Rise & Dine

It is 9:30 am and you are feeling hungry. What meal would you probably look for? Breakfast is what I eat at 9:30 am. However, In 2014, the Daily News and WNYC reported that more than 56 percent of schools began serving lunch before 11 a.m. This year, not much has changed. Throughout the city, public schools are sending students to the cafeteria as early as 9 a.m. and calling it lunch. All NYC Public Schools serve free Breakfast to students roughly 30-60 minutes before their 1st instructional period begins. If they are then serving breakfast only 2 hours later what is the likelihood that students are even hungry by then? The average school day is 6 hours and twenty minutes. If they are being served lunch within the first two hours what are they going to do when they are hungry again during the remaining four hours?
The DOE says the director of operations at each Borough Office advises principals that lunch should begin no earlier than fourth period when possible. Fourth period, depending on the school’s start time should begin around 10:30am. Susan E. Wagner High School in Staten Island serves lunch at 8:58 a.m. six minutes before its 2014 lunchtime, according to OFNS. The school had 3,284 students last year, according to the DOE’s 2017-2018 School Quality Guide.
Robert A. Van Wyck Junior High School here in Queens serves lunch at 9 a.m., compared to 9:57 a.m. in 2014. The school had 1630 students last year, according to the DOE’s 2017-2018 School Quality Guide.
Jamaica High School, which served lunch at 9:06 a.m. in 2014, closed at the end of that school year. Today, four different schools, including the High School for Community Leadership (HSCL), operate in the building. In 2014, HSCL served lunch at 9:06 a.m.
Tottenville High School had 3,808 students last year, according to the DOE’s 2017-2018 School Quality Guides. It has two cafeterias and five lunch periods, the first beginning at 9:37 a.m. and the last ending at 1:33 p.m. Even with 2 cafeterias serving lunch to 3,808 students is impossible to do without starting before 4th period.
School principals are the deciding factor in determining school lunch times. However in schools that are overcrowded or share space with other schools principals may not have much of a choice. They need to take into consideration the capacity of school cafeterias and the safety of students when deciding who will eat lunch when. Putting principals in a situation where they must bargain and negotiate with colleagues for prime lunch periods is an indication that something is wrong with our system. Principals should be instructional leaders and spend their time ensuring that the quality of classroom instruction is effective and equitable across their school building and in the system at large. When principals are expected to sit at a bargaining table with not only other DOE principals but charter school staff as well, and argue over feeding their students lunch at an appropriate time we should have no wonder why graduation rates citywide are only at 74%.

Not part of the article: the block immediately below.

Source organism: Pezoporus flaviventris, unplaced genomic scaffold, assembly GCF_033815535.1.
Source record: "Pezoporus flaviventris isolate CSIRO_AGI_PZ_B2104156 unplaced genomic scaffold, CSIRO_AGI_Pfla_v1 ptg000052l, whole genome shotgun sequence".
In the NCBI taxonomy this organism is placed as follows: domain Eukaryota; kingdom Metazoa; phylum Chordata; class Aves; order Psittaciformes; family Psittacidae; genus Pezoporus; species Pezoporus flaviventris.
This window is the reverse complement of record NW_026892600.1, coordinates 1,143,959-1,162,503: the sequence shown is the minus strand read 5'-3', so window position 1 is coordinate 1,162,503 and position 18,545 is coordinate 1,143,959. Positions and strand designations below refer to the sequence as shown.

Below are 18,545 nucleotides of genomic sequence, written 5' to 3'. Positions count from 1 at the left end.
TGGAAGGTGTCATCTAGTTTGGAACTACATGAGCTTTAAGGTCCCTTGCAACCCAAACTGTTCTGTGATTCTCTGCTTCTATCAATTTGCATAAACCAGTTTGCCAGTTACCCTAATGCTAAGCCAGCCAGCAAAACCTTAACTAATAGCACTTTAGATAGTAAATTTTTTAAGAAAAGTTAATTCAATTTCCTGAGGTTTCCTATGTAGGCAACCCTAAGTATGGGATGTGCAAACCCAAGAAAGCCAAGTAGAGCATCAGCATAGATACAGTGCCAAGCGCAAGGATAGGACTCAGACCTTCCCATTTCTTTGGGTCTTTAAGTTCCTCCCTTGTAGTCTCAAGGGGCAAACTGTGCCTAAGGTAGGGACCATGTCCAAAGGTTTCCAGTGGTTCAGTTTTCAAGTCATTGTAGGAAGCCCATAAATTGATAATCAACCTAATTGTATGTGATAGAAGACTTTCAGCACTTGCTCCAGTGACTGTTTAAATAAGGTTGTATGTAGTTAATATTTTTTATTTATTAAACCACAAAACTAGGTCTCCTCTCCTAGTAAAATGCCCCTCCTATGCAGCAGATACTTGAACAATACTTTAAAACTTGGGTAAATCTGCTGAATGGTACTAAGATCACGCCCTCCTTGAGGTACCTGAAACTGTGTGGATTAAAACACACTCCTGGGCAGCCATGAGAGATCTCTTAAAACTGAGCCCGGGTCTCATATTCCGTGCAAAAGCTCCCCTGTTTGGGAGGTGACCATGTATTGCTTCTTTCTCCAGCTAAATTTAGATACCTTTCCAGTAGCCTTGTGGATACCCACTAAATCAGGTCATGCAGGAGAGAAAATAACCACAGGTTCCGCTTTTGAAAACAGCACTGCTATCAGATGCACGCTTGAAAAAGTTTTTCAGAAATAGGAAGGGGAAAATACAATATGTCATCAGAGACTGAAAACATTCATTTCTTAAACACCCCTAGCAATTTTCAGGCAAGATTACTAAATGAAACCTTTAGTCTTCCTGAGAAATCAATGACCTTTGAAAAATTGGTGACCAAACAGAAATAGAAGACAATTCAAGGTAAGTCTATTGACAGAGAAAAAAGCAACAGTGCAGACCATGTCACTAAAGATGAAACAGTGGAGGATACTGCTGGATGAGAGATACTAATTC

“School meals are proven to support academic achievement and are a critical source of nutrition for food-insecure students who depend on free or reduced price school meals,” says Diane Pratt-Heavner, spokesperson for the Virginia-based School Nutrition Association. If students are fed lunch too early they will choose not to eat. They need the nutrition to optimally perform in class and on assessments. However, in countless NYC DOE schools we are feeding students too early causing them to be distracted by hunger pains later in the day. Are we setting them up to fail?
City Councilmember Mark Treyger, a former Brooklyn public school teacher who chairs the Council’s Committee on Education agrees that we are doing a disservice to students by feeding them lunch too early in the day. “Why are we starting lunch at 9 in the morning just to check a box and denying the fullness of the opportunity,” Treyger says. “If students have school starting at 7:30 in the morning they might have a lunch period that is very early as well. How does the DOE intend to accommodate needs? The system is not being built around the needs of children.”
“The link between food and learning is really strong and children need to eat whole, nutrient-dense foods for lunch,” says Andrea Strong, a journalist and founder of the parent-led advocacy group The NYC Healthy School Food Alliance. “It leads to obesity when kids leave school hungry. They go for what’s easy and think, ‘I need snacks, I need snacks.’ So they get a candy bar because it’s quick to fill you up.”
My message to the mayor and the chancellor is loud and clear, if you want to see students perform to their potential decrease the number of students in large schools, provide adequate facilities to feed students at appropriate meal times and allow principals to be instructional leaders instead of negotiators. No one should be forced to eat lunch at 9:06am and not have access to food again until after 2:00pm. So why do we force our New York City Public School children to do just that?


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